Guest post by Dr. Caitlin Miller, virologist and immunologist!
This post is not intended to provide medical advice; if you have questions about health concerns please consult with your physician.
The two big questions right now for COVID-19 are:
1) Does everybody who gets exposed to SARS-CoV-2 make antibodies against it?
2) How long do those antibodies last?
Does everyone exposed to SARS-CoV-2 make antibodies against it?
While we don’t know for sure, studies coming out are showing that most people who have been infected with SARS-CoV-2 do make antibodies against the virus. Also, it seems that there are very few (or perhaps zero) cases of people becoming re-infected with COVID-19, which suggests that the first infection triggers the body to make an immune response that is protective. Both of these sound like good news, right? Well, they are! But they also have some “excepts” that need to be talked about.
We're not sure what happens for people who are asymptomatic
First, most of the studies testing if people develop antibodies after getting COVID-19 are limited to people who were hospitalized, and these people are (of course) generally very sick. The antibody response in people with mild disease or people who are entirely asymptomatic has not been studied as well, so we are less sure about it in this group of people. Why is it hard to study them? Generally, there wasn’t enough testing available early on to check if people with mild symptoms were infected, and without that data we can’t tell who didn’t actually have the disease versus people who had the disease but didn’t make any antibodies. I’m sure bigger studies will take place soon, now that our ability to test people is improving. That will help us answer this, but right now we still don’t know for sure if everyone who gets the virus will make antibodies against it.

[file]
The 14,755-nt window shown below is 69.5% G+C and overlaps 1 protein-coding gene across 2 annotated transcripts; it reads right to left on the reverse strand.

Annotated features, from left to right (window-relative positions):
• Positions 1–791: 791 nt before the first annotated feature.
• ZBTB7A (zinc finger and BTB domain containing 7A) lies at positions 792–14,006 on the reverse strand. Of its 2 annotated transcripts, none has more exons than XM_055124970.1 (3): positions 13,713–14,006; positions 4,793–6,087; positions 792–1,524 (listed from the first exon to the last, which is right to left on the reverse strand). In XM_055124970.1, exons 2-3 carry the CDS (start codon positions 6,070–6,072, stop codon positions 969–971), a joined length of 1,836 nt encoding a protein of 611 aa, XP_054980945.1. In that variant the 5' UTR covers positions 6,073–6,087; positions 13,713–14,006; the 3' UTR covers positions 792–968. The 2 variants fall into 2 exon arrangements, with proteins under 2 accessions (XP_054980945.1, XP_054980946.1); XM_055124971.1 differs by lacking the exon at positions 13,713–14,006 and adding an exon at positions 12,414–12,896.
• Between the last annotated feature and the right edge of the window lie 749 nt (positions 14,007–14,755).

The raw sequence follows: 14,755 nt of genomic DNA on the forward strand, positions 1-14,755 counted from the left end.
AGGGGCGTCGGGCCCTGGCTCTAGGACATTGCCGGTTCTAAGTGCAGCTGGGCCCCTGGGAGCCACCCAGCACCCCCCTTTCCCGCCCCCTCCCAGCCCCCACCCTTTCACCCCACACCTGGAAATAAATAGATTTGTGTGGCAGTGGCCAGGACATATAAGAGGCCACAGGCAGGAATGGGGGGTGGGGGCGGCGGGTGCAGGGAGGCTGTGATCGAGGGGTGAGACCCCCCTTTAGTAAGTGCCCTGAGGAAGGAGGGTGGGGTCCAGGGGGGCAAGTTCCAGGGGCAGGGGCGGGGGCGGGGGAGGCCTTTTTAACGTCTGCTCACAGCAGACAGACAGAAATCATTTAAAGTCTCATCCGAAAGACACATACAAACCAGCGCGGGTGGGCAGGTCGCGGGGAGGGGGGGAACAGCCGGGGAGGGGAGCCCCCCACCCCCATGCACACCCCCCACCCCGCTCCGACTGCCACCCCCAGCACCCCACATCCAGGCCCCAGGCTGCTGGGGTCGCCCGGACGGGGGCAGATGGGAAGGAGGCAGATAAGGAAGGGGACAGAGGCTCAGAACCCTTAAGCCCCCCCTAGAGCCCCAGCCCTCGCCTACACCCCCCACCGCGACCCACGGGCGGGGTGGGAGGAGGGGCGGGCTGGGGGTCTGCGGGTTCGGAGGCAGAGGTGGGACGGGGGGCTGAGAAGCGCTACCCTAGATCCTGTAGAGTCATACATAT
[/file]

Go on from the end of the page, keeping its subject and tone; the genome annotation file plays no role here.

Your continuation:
Is everyone who has SARS-CoV-2 antibodies protected from re-infection?
Secondly, the big thing we don’t know is how many antibodies we need to keep us safe from reinfection. Not all antibody responses are equal, and some people will make more than others. This is generally why it’s not a good idea (yet) to issue what the media is calling “immunity passports.” The idea behind immunity passports is we measure people’s blood for antibodies against COVID-19, and anyone who has them can be allowed to essentially go back to normal living. Since we don’t have a good idea of how much antibody is needed to provide protection, we don’t have a good cut off for who would truly be safe in this situation.
How long do antibodies to SARS-CoV-2 last?